Material misrepresentations in life insurance applications are perhaps the most common ground for life insurance denials. For life insurance policies issued to New Jersey and New York residents, the insured must pass away within two years of the date the policy was issued for a denial to be made based on a material misrepresentation. The rationale behind the contestability period is to prevent life insurance denials from being made years after a policy is issued, when the insured has passed away and beneficiaries would have a difficult time asserting a defense.
That means a life insurance company cannot deny payment on a policy more than two years after it was issued on the grounds that a material misrepresentation was made in the application.
What is a material misrepresentation?
Material misrepresentations are commonly alleged to have occurred with respect to the following:
- Medical history and current health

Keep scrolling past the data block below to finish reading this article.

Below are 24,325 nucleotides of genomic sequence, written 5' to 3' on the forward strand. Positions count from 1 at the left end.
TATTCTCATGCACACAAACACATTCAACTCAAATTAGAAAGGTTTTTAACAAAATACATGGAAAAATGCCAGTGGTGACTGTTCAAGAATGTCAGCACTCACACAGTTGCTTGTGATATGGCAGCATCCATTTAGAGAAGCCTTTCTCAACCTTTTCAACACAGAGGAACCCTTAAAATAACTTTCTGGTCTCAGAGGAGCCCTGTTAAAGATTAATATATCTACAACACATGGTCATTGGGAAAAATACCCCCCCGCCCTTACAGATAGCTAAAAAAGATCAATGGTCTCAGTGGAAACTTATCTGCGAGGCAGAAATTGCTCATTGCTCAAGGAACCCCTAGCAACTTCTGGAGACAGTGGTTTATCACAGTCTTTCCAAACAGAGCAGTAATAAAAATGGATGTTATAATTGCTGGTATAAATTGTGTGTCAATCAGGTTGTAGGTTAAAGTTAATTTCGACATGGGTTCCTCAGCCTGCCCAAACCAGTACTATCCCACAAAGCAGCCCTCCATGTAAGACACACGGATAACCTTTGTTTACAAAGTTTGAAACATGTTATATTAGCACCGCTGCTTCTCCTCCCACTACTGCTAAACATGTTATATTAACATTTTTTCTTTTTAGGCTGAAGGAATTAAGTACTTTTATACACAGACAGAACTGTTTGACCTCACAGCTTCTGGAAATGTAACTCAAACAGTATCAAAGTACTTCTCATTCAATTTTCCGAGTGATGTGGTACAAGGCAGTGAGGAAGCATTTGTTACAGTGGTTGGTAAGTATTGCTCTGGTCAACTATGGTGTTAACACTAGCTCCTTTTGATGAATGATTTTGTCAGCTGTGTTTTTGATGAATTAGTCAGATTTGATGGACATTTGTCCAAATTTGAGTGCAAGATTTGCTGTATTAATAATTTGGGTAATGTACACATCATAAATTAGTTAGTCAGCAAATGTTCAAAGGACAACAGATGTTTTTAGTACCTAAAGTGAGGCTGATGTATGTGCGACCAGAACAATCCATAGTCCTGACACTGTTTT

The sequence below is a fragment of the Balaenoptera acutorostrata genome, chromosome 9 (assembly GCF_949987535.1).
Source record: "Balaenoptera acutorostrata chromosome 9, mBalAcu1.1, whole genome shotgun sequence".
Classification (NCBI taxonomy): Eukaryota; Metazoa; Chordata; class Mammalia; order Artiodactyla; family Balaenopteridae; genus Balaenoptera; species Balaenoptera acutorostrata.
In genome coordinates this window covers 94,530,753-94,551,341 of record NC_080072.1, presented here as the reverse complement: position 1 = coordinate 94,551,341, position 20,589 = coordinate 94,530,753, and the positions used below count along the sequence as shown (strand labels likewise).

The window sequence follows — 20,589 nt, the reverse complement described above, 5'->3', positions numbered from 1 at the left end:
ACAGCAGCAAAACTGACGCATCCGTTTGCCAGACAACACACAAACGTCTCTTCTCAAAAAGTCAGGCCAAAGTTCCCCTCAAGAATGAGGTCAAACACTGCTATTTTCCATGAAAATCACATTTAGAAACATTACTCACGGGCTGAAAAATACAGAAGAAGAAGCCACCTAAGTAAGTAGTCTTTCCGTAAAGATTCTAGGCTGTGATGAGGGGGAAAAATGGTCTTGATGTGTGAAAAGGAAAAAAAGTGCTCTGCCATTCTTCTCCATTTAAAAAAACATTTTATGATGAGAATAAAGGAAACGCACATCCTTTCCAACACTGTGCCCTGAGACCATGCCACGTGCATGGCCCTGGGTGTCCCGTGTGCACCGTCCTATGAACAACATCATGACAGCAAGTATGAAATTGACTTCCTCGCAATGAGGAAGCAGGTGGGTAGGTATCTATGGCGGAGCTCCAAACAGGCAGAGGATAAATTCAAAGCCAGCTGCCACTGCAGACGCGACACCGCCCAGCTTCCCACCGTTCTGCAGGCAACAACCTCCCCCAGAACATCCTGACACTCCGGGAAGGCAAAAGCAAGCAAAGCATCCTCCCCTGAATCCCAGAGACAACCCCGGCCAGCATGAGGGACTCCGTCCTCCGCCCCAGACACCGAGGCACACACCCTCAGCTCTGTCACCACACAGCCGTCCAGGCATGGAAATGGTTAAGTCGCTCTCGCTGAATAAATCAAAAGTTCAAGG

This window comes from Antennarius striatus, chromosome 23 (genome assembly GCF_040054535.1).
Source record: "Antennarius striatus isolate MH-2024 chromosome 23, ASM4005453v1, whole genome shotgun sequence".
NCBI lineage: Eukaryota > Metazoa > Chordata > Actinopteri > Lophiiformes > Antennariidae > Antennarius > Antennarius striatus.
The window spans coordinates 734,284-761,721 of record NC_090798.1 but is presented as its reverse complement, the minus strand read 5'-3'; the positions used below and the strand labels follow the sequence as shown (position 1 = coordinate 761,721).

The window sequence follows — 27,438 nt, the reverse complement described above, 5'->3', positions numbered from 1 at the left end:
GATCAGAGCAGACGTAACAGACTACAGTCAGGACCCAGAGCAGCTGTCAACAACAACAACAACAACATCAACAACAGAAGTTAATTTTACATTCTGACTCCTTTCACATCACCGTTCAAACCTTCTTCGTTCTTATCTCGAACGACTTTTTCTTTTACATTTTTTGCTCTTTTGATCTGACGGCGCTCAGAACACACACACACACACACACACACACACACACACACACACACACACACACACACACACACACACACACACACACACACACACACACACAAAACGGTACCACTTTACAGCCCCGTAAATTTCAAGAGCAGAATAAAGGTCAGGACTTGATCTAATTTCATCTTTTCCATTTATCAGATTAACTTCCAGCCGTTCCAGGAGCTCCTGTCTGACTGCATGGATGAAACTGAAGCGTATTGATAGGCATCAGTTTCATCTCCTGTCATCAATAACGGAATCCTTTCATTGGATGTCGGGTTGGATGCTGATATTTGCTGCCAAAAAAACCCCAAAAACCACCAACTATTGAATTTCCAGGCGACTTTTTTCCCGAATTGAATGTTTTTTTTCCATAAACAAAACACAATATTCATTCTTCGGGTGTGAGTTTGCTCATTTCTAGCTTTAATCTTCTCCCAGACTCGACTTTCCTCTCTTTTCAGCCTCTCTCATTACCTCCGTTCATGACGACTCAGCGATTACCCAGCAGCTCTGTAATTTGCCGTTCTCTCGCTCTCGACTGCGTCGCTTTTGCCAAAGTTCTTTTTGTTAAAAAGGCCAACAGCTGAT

- Assets and income
- Other life insurance policies in existence
- Alcohol or tobacco use
- Dangerous hobbies and activities
When the insured dies within the two-year contestability period, the insurance company will routinely scour the application and compare it with medical and financial records to determine if there are discrepancies. If one or more are found, there is a high risk that there will be a life insurance denial. While life insurance companies frequently do not request medical and financial records from applicants before issuing a policy, they almost always do so when the insured dies within the contestability period.
This practice, which has been heavily critiqued by consumer and policyholder advocates, is referred to as “post claim underwriting.” Click here to read an article by Attorney Eric Dinnocenzo on this topic.
If you have suffered a life insurance denial based on an alleged material misrepresentation, you can contact New York and New Jersey life insurance attorney Eric Dinnocenzo at (212)933-1675 for a free consultation.